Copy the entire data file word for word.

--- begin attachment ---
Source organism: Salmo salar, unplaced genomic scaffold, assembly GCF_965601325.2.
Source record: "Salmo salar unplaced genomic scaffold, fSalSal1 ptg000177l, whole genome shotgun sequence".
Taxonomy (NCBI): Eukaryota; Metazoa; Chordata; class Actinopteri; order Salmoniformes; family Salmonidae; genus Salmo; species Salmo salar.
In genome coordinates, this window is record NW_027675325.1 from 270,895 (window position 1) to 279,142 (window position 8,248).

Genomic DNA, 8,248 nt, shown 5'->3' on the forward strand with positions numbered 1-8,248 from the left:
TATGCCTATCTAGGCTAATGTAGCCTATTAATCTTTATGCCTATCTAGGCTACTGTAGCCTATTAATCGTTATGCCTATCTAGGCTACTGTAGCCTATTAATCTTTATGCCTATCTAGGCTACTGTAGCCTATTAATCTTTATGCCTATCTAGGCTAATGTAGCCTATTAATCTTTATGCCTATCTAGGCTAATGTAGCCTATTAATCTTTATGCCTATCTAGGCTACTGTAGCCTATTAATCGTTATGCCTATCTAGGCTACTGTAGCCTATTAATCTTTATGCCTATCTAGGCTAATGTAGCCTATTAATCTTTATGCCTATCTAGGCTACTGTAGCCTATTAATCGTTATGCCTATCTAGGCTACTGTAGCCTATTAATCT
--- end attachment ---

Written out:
Source organism: Salmo salar, unplaced genomic scaffold, assembly GCF_965601325.2.
Source record: "Salmo salar unplaced genomic scaffold, fSalSal1 ptg000177l, whole genome shotgun sequence".
Taxonomy (NCBI): Eukaryota; Metazoa; Chordata; class Actinopteri; order Salmoniformes; family Salmonidae; genus Salmo; species Salmo salar.
In genome coordinates, this window is record NW_027675325.1 from 270,895 (window position 1) to 279,142 (window position 8,248).

Genomic DNA, 8,248 nt, shown 5'->3' on the forward strand with positions numbered 1-8,248 from the left:
TATGCCTATCTAGGCTAATGTAGCCTATTAATCTTTATGCCTATCTAGGCTACTGTAGCCTATTAATCGTTATGCCTATCTAGGCTACTGTAGCCTATTAATCTTTATGCCTATCTAGGCTACTGTAGCCTATTAATCTTTATGCCTATCTAGGCTAATGTAGCCTATTAATCTTTATGCCTATCTAGGCTAATGTAGCCTATTAATCTTTATGCCTATCTAGGCTACTGTAGCCTATTAATCGTTATGCCTATCTAGGCTACTGTAGCCTATTAATCTTTATGCCTATCTAGGCTAATGTAGCCTATTAATCTTTATGCCTATCTAGGCTACTGTAGCCTATTAATCGTTATGCCTATCTAGGCTACTGTAGCCTATTAATCT